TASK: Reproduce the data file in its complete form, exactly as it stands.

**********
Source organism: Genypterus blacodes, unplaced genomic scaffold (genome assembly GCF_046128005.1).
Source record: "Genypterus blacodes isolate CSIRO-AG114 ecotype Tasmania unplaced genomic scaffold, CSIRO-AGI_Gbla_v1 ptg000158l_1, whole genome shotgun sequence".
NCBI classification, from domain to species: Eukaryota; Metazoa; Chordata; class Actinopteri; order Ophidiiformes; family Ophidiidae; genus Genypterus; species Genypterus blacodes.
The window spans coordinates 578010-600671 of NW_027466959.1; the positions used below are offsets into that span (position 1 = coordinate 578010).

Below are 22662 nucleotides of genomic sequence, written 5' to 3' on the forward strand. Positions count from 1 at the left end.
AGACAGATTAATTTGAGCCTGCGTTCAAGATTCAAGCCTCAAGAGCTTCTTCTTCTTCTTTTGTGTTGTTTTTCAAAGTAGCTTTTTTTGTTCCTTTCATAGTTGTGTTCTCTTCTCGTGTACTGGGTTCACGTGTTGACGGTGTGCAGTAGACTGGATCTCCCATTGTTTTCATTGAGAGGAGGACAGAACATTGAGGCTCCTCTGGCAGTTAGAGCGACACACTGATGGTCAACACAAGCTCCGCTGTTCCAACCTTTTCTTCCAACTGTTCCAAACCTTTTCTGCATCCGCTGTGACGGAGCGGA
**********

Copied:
Source organism: Genypterus blacodes, unplaced genomic scaffold (genome assembly GCF_046128005.1).
Source record: "Genypterus blacodes isolate CSIRO-AG114 ecotype Tasmania unplaced genomic scaffold, CSIRO-AGI_Gbla_v1 ptg000158l_1, whole genome shotgun sequence".
NCBI classification, from domain to species: Eukaryota; Metazoa; Chordata; class Actinopteri; order Ophidiiformes; family Ophidiidae; genus Genypterus; species Genypterus blacodes.
The window spans coordinates 578010-600671 of NW_027466959.1; the positions used below are offsets into that span (position 1 = coordinate 578010).

Below are 22662 nucleotides of genomic sequence, written 5' to 3' on the forward strand. Positions count from 1 at the left end.
AGACAGATTAATTTGAGCCTGCGTTCAAGATTCAAGCCTCAAGAGCTTCTTCTTCTTCTTTTGTGTTGTTTTTCAAAGTAGCTTTTTTTGTTCCTTTCATAGTTGTGTTCTCTTCTCGTGTACTGGGTTCACGTGTTGACGGTGTGCAGTAGACTGGATCTCCCATTGTTTTCATTGAGAGGAGGACAGAACATTGAGGCTCCTCTGGCAGTTAGAGCGACACACTGATGGTCAACACAAGCTCCGCTGTTCCAACCTTTTCTTCCAACTGTTCCAAACCTTTTCTGCATCCGCTGTGACGGAGCGGA